Defense Department looks to procure smartphones, tablets, and personal Wi-Fi hotspots for soldiers.
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Military IT leadership has been increasingly talking about equipping soldiers with smartphones, and now the Army's 5th Signal Command, via a procurement run by the Defense Information Systems Agency (DISA), is looking at the possibility of buying thousands of mobile devices in a move that could help get that strategy up and running.
DISA Tuesday issued a request for information to do market research ahead of the impending expiration of two communications contracts now in place. It plans to consolidate the existing contracts into a new contract that will provide wireless services and hardware to soldiers across Europe.
The Army's 5th Signal Command, which manages network and communications operations for the Army, has been a vocal supporter of the Army's mobile strategy, which, among other things, includes plans for an application marketplace reminiscent of Apple's AppStore. On the About page of the 5th Signal Command's website, the only content under the heading "Vision" is an image of an iPhone with various mobile apps.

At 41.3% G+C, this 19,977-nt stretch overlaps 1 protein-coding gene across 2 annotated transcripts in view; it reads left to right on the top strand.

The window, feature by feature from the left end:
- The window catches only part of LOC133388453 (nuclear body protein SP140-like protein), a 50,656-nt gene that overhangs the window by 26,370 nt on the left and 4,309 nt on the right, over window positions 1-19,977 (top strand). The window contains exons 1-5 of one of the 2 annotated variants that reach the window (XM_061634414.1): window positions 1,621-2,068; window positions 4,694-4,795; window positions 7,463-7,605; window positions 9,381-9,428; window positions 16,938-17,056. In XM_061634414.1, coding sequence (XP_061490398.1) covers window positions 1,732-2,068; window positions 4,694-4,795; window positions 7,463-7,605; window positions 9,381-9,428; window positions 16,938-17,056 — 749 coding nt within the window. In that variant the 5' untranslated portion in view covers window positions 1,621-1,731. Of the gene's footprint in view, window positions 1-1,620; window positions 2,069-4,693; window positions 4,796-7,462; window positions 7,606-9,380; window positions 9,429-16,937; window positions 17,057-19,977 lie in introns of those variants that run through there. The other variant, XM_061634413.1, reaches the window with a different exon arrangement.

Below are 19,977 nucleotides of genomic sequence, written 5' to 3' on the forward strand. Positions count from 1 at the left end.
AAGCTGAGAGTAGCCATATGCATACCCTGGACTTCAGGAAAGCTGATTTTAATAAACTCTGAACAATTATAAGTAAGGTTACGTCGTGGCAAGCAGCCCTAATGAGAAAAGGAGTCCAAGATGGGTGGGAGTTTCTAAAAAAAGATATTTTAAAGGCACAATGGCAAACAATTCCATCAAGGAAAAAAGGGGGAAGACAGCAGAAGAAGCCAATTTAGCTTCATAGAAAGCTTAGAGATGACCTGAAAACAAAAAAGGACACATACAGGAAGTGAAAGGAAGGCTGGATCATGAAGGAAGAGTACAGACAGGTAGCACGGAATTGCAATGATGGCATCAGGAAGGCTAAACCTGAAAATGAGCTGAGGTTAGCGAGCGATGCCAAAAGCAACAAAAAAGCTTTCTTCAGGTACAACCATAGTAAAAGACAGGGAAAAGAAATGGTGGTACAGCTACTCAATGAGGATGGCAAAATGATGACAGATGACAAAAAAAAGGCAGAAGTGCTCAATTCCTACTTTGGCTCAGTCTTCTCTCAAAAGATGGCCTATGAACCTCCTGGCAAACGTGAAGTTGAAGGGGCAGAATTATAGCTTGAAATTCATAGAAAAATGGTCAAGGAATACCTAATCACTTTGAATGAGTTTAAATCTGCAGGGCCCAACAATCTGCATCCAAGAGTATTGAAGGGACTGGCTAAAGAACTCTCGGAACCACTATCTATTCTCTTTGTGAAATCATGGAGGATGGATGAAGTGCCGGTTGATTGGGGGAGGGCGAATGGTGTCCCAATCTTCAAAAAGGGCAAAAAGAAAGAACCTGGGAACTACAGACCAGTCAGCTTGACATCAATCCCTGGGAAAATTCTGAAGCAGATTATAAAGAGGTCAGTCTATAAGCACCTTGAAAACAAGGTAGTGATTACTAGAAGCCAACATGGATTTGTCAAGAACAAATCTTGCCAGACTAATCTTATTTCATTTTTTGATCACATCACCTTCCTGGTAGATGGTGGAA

In addition to standard phone features, the RFI asks for BlackBerrys, "emerging smartphones included but not limited to 4G devices such as Androids [and] iPhones," tablet computers, and wireless broadband access devices like wireless aircards and personal hotspot devices.
DISA recently certified its first Android device, the Dell Streak 5, and the military is working on mobile device security in a number of other efforts. However, while the Department of Defense (DOD) is pushing for the adoption of mobile devices, DOD CIO Teri Takai has said that the shift won't happen overnight.
The contract seeks a number of features for smartphones, including encryption, a 5-megapixel-minimum camera, remote wiping capability, Bluetooth, Wi-Fi calling, over-the-air patching and updates, 4 GB minimum internal storage, GPS, and touchscreen.
Other requirements include tethering, multimedia broadcast capability, a direct connection between the military and the contractor to avoid Internet-based transport, and encrypted enterprise messaging. The plan, according to the RFI, would be to be able to refresh devices after 18 months.
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